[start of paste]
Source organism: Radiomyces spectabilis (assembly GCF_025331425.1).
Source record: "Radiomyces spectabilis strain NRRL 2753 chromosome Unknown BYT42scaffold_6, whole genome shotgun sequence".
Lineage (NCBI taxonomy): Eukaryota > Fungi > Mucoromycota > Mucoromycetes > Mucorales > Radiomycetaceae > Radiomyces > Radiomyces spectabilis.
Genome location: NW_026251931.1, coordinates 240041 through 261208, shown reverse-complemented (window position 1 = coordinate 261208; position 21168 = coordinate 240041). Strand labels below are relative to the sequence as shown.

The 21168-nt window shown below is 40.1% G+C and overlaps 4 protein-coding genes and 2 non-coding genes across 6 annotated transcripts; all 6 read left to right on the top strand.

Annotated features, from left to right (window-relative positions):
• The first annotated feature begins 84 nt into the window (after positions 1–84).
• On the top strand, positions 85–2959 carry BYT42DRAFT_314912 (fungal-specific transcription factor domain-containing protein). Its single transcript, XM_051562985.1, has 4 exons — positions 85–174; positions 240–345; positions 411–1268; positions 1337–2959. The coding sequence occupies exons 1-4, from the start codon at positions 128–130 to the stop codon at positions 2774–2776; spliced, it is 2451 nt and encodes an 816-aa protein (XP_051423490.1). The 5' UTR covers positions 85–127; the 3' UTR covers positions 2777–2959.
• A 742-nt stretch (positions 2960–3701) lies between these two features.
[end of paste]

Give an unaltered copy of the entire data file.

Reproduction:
Source organism: Radiomyces spectabilis (assembly GCF_025331425.1).
Source record: "Radiomyces spectabilis strain NRRL 2753 chromosome Unknown BYT42scaffold_6, whole genome shotgun sequence".
Lineage (NCBI taxonomy): Eukaryota > Fungi > Mucoromycota > Mucoromycetes > Mucorales > Radiomycetaceae > Radiomyces > Radiomyces spectabilis.
Genome location: NW_026251931.1, coordinates 240041 through 261208, shown reverse-complemented (window position 1 = coordinate 261208; position 21168 = coordinate 240041). Strand labels below are relative to the sequence as shown.

The 21168-nt window shown below is 40.1% G+C and overlaps 4 protein-coding genes and 2 non-coding genes across 6 annotated transcripts; all 6 read left to right on the top strand.

Annotated features, from left to right (window-relative positions):
• The first annotated feature begins 84 nt into the window (after positions 1–84).
• On the top strand, positions 85–2959 carry BYT42DRAFT_314912 (fungal-specific transcription factor domain-containing protein). Its single transcript, XM_051562985.1, has 4 exons — positions 85–174; positions 240–345; positions 411–1268; positions 1337–2959. The coding sequence occupies exons 1-4, from the start codon at positions 128–130 to the stop codon at positions 2774–2776; spliced, it is 2451 nt and encodes an 816-aa protein (XP_051423490.1). The 5' UTR covers positions 85–127; the 3' UTR covers positions 2777–2959.
• A 742-nt stretch (positions 2960–3701) lies between these two features.